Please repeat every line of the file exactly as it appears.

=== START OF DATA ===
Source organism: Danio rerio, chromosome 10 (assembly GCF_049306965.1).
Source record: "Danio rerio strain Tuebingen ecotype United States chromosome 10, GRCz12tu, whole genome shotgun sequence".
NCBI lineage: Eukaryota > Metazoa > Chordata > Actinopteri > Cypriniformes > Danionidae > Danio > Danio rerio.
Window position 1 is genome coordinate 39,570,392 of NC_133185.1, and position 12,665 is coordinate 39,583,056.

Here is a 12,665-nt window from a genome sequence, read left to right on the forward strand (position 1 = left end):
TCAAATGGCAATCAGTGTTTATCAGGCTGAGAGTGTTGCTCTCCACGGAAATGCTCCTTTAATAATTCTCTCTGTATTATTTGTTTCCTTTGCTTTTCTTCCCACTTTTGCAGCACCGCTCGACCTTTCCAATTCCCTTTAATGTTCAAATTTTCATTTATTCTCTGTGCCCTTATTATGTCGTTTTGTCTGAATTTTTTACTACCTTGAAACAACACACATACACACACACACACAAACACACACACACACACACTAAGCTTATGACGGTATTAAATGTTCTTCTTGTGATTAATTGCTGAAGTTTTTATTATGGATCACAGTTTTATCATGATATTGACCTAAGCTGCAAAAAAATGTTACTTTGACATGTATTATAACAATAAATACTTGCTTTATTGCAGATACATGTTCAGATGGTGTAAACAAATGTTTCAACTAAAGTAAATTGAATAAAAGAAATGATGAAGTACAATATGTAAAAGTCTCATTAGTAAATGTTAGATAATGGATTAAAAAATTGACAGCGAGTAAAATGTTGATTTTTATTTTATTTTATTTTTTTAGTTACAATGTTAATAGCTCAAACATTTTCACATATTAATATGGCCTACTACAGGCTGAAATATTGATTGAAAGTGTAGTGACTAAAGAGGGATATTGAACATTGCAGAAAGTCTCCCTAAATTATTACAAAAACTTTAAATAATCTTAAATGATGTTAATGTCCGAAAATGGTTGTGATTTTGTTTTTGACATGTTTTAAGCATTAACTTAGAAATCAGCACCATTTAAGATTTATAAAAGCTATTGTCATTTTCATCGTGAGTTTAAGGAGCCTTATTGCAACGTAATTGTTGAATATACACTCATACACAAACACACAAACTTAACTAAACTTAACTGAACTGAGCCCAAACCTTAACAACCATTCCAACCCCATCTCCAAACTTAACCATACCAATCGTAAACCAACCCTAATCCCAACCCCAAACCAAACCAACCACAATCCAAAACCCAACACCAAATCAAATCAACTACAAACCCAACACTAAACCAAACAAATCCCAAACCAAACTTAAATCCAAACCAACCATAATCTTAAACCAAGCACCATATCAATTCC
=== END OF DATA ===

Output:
Source organism: Danio rerio, chromosome 10 (assembly GCF_049306965.1).
Source record: "Danio rerio strain Tuebingen ecotype United States chromosome 10, GRCz12tu, whole genome shotgun sequence".
NCBI lineage: Eukaryota > Metazoa > Chordata > Actinopteri > Cypriniformes > Danionidae > Danio > Danio rerio.
Window position 1 is genome coordinate 39,570,392 of NC_133185.1, and position 12,665 is coordinate 39,583,056.

Here is a 12,665-nt window from a genome sequence, read left to right on the forward strand (position 1 = left end):
TCAAATGGCAATCAGTGTTTATCAGGCTGAGAGTGTTGCTCTCCACGGAAATGCTCCTTTAATAATTCTCTCTGTATTATTTGTTTCCTTTGCTTTTCTTCCCACTTTTGCAGCACCGCTCGACCTTTCCAATTCCCTTTAATGTTCAAATTTTCATTTATTCTCTGTGCCCTTATTATGTCGTTTTGTCTGAATTTTTTACTACCTTGAAACAACACACATACACACACACACACAAACACACACACACACACACTAAGCTTATGACGGTATTAAATGTTCTTCTTGTGATTAATTGCTGAAGTTTTTATTATGGATCACAGTTTTATCATGATATTGACCTAAGCTGCAAAAAAATGTTACTTTGACATGTATTATAACAATAAATACTTGCTTTATTGCAGATACATGTTCAGATGGTGTAAACAAATGTTTCAACTAAAGTAAATTGAATAAAAGAAATGATGAAGTACAATATGTAAAAGTCTCATTAGTAAATGTTAGATAATGGATTAAAAAATTGACAGCGAGTAAAATGTTGATTTTTATTTTATTTTATTTTTTTAGTTACAATGTTAATAGCTCAAACATTTTCACATATTAATATGGCCTACTACAGGCTGAAATATTGATTGAAAGTGTAGTGACTAAAGAGGGATATTGAACATTGCAGAAAGTCTCCCTAAATTATTACAAAAACTTTAAATAATCTTAAATGATGTTAATGTCCGAAAATGGTTGTGATTTTGTTTTTGACATGTTTTAAGCATTAACTTAGAAATCAGCACCATTTAAGATTTATAAAAGCTATTGTCATTTTCATCGTGAGTTTAAGGAGCCTTATTGCAACGTAATTGTTGAATATACACTCATACACAAACACACAAACTTAACTAAACTTAACTGAACTGAGCCCAAACCTTAACAACCATTCCAACCCCATCTCCAAACTTAACCATACCAATCGTAAACCAACCCTAATCCCAACCCCAAACCAAACCAACCACAATCCAAAACCCAACACCAAATCAAATCAACTACAAACCCAACACTAAACCAAACAAATCCCAAACCAAACTTAAATCCAAACCAACCATAATCTTAAACCAAGCACCATATCAATTCC